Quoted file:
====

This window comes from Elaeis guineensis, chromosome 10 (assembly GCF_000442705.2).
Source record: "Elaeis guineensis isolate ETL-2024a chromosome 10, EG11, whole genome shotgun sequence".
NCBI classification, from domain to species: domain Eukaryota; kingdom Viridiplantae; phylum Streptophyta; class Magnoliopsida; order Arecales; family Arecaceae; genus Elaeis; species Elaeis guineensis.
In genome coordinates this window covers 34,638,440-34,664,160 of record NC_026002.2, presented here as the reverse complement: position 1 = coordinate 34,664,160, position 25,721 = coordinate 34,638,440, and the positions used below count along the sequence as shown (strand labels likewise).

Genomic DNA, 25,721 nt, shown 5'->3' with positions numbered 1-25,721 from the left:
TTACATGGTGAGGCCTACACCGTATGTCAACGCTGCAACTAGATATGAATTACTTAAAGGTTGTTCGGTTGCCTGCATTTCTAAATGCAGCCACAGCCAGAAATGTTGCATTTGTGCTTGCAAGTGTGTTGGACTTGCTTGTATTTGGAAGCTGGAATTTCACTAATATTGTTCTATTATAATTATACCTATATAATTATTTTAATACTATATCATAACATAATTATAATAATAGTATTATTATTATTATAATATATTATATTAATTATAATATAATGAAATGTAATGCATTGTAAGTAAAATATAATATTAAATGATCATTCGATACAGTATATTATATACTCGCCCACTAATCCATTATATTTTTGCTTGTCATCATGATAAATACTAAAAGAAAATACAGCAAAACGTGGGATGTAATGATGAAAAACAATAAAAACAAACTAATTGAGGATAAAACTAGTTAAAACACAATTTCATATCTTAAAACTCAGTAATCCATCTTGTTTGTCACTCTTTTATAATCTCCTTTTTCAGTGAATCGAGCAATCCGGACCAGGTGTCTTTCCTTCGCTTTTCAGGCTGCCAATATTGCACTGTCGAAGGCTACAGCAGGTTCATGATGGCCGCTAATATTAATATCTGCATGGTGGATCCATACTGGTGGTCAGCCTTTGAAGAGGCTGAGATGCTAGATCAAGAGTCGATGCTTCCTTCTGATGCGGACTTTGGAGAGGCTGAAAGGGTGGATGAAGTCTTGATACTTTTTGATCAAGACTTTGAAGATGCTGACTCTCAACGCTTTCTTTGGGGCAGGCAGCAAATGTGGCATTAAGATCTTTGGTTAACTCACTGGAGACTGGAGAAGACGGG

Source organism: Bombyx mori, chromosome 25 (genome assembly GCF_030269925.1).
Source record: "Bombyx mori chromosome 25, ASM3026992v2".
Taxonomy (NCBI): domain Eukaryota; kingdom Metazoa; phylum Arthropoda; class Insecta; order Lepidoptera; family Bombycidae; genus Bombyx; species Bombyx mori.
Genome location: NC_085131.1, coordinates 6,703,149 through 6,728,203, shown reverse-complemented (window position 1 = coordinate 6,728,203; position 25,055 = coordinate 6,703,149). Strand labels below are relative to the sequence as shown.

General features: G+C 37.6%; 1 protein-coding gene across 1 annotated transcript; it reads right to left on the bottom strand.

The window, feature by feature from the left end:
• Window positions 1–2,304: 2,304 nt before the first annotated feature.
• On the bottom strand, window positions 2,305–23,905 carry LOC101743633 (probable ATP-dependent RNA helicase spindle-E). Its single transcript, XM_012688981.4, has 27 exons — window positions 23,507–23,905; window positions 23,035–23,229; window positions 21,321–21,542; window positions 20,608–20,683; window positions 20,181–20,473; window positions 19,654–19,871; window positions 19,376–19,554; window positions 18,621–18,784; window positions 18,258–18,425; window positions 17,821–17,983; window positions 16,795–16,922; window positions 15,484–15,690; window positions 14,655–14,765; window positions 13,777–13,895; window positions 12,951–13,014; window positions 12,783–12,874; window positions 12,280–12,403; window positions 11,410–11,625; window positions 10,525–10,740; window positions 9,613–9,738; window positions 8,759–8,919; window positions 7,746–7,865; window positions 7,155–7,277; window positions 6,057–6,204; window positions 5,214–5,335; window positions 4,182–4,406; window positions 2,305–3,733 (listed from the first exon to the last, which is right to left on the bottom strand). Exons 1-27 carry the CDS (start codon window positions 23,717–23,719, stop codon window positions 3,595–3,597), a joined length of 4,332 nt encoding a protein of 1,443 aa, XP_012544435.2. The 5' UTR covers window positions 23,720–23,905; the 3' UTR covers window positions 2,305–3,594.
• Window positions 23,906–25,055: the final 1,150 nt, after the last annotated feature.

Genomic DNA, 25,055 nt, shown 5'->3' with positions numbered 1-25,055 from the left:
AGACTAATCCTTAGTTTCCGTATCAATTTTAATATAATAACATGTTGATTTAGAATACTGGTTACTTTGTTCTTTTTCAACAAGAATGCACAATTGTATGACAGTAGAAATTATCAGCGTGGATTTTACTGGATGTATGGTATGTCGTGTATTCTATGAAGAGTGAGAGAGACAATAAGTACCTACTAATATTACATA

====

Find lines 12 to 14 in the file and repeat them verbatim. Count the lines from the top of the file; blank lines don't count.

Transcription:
The window, feature by feature from the left end:
• Window positions 1–2,304: 2,304 nt before the first annotated feature.
• On the bottom strand, window positions 2,305–23,905 carry LOC101743633 (probable ATP-dependent RNA helicase spindle-E). Its single transcript, XM_012688981.4, has 27 exons — window positions 23,507–23,905; window positions 23,035–23,229; window positions 21,321–21,542; window positions 20,608–20,683; window positions 20,181–20,473; window positions 19,654–19,871; window positions 19,376–19,554; window positions 18,621–18,784; window positions 18,258–18,425; window positions 17,821–17,983; window positions 16,795–16,922; window positions 15,484–15,690; window positions 14,655–14,765; window positions 13,777–13,895; window positions 12,951–13,014; window positions 12,783–12,874; window positions 12,280–12,403; window positions 11,410–11,625; window positions 10,525–10,740; window positions 9,613–9,738; window positions 8,759–8,919; window positions 7,746–7,865; window positions 7,155–7,277; window positions 6,057–6,204; window positions 5,214–5,335; window positions 4,182–4,406; window positions 2,305–3,733 (listed from the first exon to the last, which is right to left on the bottom strand). Exons 1-27 carry the CDS (start codon window positions 23,717–23,719, stop codon window positions 3,595–3,597), a joined length of 4,332 nt encoding a protein of 1,443 aa, XP_012544435.2. The 5' UTR covers window positions 23,720–23,905; the 3' UTR covers window positions 2,305–3,594.